Since 1997, ART has loaned nearly £30 million, helping to create and support 8,000 jobs. It now urgently needs to raise more funds or in two to three years its ability to lend will be substantially reduced, the lender says.
ART Business Loans, founded twenty-two years ago to support local jobs in areas underserved by mainstream finance, began life as the result of a report by the Aston Commission, a task force chaired by the late Sir Adrian Cadbury.
The Commission was set up to investigate ways of improving financial inclusion and access to business finance in Aston, its aim to try and break the cycle of financial exclusion and the indifference of the high street banks which together had helped fuel generations of unemployment in the area.
Sir Adrian Cadbury became the chair of ART’s first board and Steve Walker joined in 1996 as a secondee from Barclays Bank, where he had been Senior Corporate Manager based in Leamington. Steve became chief executive at launch in 1997 and has led ART ever since.
But this brave new world of community finance was not immediately auspicious, Steve recalls. ‘At first there were just the two of us – me on secondment and a student who today we would call an intern. We operated from kindly donated but rather ramshackle office space and in the first year we lent less than £200,000. Today, we are still based in Aston but we have six staff with a voluntary board of directors in modern offices in Innovation Birmingham Campus. We are still targeting underserved areas and communities – this remains our social mission – but we now lend £3 million a year across the whole of the West Midlands, with loans ranging from £10,000 to £150,000.’
But after helping over 1,400 West Midlands businesses grow and create jobs for over two decades, ART itself now stands at a crossroads.
‘The fact is,’ says Steve Walker, ‘we are a victim of our own success. Three-and-a-half years of Brexit uncertainty and public sector austerity haven’t helped either, of course. Demand is as big as it has ever been and we want to be able to lend more. But the harsh truth of the matter is, we have got to look at new ways of raising money for lending on to small businesses and social enterprises.’
Last year ART raised £250,000 from a pioneering community share offer using the Ethex social investment platform. This initial share offer was supported by several high-profile regional business leaders, including Greater Birmingham Chambers of Commerce boss Paul Faulkner, a former Chief Executive at Aston Villa and Nottingham Forest. A second share offer, providing impressive financial returns of up to 9.1 per cent per annum for five years, is open until March 24th 2020.
Since 1997, ART has loaned nearly £30 million, helping to create and support 8,000 jobs and demand for finance at the levels offered by ART continues to grow. ‘But despite the plethora of alternative finance providers who have emerged following the banking crisis,’ Steve Walker explains, ‘the appetite of the mainstream banks to lend to small businesses hasn’t grown – in fact, for reasons the banks regard as soundly commercial, it has reduced. This is why the role of a lender like ART — which is itself a social enterprise and lends in order to achieve a social purpose — remains crucial. We’re doing what mainstream lenders won’t.’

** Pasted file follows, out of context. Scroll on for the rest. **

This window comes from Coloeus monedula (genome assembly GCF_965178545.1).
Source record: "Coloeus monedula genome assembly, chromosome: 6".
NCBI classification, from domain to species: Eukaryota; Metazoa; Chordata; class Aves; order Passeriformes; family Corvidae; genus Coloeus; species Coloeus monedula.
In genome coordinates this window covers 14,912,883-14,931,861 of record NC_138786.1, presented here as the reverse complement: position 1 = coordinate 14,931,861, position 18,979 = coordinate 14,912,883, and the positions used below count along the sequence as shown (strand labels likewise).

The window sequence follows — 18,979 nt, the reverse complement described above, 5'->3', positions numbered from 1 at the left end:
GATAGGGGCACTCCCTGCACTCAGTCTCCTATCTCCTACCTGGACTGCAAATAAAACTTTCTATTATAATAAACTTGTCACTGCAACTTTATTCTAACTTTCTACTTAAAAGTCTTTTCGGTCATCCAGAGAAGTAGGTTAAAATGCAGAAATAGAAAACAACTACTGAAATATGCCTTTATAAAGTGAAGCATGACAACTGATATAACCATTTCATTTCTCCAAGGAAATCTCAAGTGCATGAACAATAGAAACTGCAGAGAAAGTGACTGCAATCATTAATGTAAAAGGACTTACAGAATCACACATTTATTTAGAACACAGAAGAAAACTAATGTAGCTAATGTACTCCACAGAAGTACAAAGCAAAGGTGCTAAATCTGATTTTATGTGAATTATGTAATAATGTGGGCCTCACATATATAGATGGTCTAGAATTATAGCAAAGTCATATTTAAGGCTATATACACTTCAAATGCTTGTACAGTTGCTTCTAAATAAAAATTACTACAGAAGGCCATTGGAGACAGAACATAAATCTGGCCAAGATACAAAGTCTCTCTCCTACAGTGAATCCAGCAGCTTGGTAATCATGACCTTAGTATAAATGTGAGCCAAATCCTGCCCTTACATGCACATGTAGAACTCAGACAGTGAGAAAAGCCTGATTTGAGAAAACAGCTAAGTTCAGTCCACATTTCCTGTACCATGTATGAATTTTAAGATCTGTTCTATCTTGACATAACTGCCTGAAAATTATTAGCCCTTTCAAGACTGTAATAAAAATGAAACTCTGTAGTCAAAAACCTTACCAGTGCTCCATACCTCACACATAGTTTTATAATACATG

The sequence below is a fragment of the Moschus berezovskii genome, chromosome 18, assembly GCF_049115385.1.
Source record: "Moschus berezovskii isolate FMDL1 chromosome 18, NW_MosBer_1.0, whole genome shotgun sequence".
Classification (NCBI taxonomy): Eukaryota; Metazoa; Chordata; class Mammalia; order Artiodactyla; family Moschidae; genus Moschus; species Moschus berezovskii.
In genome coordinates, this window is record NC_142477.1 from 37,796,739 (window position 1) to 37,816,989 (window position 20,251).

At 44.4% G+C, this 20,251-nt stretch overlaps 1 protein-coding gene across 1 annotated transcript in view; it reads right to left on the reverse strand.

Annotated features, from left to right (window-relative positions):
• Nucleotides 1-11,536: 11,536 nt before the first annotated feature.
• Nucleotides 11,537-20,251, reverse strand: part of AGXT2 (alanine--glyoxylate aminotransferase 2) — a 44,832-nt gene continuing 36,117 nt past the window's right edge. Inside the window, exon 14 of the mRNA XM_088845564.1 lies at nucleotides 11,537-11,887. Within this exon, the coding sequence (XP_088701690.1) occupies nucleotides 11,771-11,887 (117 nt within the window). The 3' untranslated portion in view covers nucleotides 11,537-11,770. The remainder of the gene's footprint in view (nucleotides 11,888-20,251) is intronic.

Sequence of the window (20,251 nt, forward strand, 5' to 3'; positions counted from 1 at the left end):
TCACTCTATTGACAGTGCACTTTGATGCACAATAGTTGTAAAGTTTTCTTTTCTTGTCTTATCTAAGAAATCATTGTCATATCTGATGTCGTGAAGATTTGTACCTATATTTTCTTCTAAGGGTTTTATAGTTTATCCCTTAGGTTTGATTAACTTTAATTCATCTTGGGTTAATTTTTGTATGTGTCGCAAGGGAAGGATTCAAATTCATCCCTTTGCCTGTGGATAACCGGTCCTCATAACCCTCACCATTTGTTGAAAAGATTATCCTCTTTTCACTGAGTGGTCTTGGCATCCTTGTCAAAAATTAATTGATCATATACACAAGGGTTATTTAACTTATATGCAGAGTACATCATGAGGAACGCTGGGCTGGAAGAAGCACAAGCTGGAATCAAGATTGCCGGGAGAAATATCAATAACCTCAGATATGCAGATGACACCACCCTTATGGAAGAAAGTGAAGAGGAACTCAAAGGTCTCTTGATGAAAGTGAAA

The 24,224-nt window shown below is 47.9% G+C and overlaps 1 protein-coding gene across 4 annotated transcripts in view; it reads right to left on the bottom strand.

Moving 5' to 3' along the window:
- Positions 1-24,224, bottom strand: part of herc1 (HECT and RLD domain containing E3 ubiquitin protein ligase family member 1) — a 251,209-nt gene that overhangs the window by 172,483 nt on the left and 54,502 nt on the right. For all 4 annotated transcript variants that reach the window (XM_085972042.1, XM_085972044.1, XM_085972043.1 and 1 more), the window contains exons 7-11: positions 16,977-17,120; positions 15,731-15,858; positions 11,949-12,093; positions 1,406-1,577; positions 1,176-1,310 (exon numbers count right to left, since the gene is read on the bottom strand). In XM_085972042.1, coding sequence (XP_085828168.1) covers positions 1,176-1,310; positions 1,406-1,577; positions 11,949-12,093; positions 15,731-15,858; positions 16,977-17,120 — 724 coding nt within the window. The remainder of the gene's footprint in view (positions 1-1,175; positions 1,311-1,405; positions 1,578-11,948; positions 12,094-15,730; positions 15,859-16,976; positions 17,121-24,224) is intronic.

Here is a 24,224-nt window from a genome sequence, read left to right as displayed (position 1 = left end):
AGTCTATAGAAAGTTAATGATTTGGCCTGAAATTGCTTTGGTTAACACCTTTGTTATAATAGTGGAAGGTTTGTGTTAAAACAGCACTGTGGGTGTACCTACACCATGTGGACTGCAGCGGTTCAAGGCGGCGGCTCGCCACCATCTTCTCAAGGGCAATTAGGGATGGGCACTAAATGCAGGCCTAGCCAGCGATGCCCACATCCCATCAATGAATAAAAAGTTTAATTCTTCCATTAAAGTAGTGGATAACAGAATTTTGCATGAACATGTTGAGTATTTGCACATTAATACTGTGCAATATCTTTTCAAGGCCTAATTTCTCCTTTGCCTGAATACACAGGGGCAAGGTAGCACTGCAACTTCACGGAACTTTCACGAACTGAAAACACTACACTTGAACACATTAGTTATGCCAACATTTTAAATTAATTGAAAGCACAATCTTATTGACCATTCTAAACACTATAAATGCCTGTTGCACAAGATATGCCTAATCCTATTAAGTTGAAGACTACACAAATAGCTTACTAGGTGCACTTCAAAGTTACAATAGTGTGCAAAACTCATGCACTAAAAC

‘It is ironic,’ says Steve Walker, ‘that more than two decades after we began life we now have politicians in the West Midlands – in the shape of the metro Mayor and the West Midlands Combined Authority – who see the critical importance of what is being termed “inclusive economic growth”. They understand that “business as usual” will only increase inequalities and perpetuate financial exclusion. This is what dear Sir Adrian Cadbury was talking about thirty years ago. And yet the mainstream banks still don’t get this. They don’t see any longer-term social good – they just see lending decisions that wouldn’t be good for their profits or their shareholders.’
ART has been supported over the years by a variety of financial backers, including national and local government, businesses looking to exercise Corporate Social Responsibility, personal investors interested in both a social and financial return, and in recent years substantially by its own bankers Unity Trust Bank.
Interested in investing?
If you are interested in investing in ART and helping it do more to support the West Midlands economy you can read its full share offer document and register to buy shares HERE.
The financial return on the investment is in the form of a tax relief called Community Investment Tax Relief. This provides a deduction from tax paid each year for five years off an individual’s or company’s tax bill of five per cent, which can equate to up to 9.1 per cent for the highest taxpayer. At the end of the period the capital is returned to the investor or can be reinvested for a further five years.